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Toddlers' speech is far more advanced than previously thought

The sound of toddlers babbling might seem like random sounds but is actually much more sophisticated than previously thought, according to a new study.

Image: YanLev via Shutterstock

TODDLER’S SPEECH IS much more advanced than previously supposed – with youngsters as young as two years old showing signs of understanding grammar, according to a new study into child language acquisition.

Cristina Dye, a lecturer in child language development at the University of Newcastle, led the study which involved 50 French-speaking toddlers aged between 23 and 27 months.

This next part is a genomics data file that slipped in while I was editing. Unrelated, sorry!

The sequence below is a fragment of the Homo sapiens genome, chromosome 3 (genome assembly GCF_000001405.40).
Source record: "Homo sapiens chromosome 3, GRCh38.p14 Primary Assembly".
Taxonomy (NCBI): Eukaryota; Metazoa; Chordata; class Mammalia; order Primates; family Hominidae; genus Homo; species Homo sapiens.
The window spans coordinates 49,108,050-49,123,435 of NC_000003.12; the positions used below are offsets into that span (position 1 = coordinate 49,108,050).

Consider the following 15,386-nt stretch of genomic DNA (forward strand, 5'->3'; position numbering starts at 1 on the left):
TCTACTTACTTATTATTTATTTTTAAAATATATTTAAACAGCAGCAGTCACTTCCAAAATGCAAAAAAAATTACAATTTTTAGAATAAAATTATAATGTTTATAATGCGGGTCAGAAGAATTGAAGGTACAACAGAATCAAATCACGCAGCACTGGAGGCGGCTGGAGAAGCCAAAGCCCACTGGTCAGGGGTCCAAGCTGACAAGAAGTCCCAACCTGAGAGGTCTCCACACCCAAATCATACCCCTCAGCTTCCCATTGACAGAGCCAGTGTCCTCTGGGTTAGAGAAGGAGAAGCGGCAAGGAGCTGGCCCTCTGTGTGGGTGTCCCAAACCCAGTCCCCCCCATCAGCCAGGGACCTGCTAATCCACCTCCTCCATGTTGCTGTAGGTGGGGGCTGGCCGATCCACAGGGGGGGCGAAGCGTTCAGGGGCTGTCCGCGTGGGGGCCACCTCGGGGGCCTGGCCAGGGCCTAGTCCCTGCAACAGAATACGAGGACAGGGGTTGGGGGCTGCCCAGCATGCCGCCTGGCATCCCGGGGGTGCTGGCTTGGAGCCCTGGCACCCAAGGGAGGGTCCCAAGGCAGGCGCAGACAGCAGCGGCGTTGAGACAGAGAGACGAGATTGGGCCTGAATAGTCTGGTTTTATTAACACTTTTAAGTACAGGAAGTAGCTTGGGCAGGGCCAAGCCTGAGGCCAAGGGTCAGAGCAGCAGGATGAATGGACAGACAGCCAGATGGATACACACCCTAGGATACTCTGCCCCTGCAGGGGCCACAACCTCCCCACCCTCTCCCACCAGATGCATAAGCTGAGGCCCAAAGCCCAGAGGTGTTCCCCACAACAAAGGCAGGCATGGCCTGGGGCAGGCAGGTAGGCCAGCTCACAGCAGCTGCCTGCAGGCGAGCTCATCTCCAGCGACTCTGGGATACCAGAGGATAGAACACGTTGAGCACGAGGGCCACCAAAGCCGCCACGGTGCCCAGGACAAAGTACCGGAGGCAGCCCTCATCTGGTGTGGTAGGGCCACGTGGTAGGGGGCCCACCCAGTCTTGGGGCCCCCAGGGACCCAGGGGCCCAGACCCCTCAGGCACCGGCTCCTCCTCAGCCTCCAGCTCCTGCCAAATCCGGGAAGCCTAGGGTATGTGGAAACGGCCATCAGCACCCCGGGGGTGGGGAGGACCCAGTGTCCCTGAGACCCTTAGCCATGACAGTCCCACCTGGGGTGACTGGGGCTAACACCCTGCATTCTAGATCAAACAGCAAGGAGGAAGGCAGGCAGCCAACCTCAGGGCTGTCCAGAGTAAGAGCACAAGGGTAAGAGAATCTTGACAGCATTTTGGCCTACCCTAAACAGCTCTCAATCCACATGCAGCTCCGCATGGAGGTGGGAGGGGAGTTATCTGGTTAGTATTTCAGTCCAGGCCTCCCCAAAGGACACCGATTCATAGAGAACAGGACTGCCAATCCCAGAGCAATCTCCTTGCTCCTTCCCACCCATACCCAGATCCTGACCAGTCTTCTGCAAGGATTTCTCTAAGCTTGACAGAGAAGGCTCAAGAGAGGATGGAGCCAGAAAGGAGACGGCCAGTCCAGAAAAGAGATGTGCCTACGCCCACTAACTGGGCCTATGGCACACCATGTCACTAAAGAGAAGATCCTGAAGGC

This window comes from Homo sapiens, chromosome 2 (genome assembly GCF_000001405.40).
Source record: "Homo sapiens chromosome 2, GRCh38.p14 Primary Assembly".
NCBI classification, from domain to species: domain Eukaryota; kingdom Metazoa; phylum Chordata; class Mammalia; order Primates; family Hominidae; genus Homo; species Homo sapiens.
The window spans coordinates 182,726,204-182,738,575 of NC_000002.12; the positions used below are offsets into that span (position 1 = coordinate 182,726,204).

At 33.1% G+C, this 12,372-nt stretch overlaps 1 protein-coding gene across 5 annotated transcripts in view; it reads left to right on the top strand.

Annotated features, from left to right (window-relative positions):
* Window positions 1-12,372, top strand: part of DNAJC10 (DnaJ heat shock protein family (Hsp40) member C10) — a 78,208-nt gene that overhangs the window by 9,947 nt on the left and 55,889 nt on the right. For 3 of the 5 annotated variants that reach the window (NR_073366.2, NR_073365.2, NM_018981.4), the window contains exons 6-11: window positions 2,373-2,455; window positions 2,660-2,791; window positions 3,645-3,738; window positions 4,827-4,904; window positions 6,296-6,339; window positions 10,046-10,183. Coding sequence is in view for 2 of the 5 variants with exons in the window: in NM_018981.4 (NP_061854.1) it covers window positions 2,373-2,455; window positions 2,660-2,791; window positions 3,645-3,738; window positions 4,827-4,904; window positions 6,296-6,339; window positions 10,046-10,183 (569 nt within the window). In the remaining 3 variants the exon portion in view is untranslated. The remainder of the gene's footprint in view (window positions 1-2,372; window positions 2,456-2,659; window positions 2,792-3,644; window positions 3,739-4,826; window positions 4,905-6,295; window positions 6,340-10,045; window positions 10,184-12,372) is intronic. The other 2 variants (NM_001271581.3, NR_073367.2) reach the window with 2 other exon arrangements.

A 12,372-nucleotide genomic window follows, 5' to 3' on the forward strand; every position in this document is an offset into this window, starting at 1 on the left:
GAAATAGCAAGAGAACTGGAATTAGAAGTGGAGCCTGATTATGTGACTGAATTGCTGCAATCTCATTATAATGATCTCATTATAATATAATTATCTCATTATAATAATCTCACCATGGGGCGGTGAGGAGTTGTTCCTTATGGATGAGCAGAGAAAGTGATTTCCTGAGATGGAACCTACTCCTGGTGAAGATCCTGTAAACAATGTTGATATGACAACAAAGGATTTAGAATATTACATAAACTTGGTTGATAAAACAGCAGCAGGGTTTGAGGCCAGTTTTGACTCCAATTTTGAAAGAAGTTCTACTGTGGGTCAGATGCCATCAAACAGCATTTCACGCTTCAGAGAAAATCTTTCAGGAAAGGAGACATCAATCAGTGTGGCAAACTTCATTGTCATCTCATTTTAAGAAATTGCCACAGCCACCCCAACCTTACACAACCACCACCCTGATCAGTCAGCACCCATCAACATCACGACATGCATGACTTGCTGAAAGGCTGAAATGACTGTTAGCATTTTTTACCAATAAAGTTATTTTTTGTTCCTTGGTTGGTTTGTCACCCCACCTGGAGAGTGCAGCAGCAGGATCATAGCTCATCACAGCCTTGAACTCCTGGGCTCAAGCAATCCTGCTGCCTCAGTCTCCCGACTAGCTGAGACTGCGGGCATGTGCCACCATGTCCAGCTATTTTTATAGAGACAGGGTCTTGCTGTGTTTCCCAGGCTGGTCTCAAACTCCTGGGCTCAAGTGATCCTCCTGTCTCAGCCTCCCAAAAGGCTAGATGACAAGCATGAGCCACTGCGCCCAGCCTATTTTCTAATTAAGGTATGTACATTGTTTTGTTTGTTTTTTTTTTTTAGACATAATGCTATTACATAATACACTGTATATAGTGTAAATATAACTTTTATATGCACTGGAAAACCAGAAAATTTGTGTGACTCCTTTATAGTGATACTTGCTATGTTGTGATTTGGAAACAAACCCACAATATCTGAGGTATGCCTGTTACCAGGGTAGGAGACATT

Dye carried out the research at Cornell University, New York, after recording tens of thousands of tiny utterances made by the children. She found that children used ‘little words’ – which form the frame of sentences – much earlier than previously supposed.

Using advanced recording technology and extremely sensitive microphones, Dye’s team captured the precise sounds made by small children when babbling. Several years of painstaking listening to every tiny sound made revealed previously undetected patterns and puffs of air, which researchers found replaced grammatical words.

“Many of the toddlers we studied made a small sound, a soft breath, or a pause, at exactly the place that a grammatical word would normally be uttered,” said Dye.

“The fact that this sound was always produced in the correct place in the sentence leads us to believe that young children are knowledgeable of grammatical words. They are far more sophisticated in their grammatical competence than we ever understood.”

Developmental specialists previously believed that children’s earliest word combinations did not contain any grammatical words.

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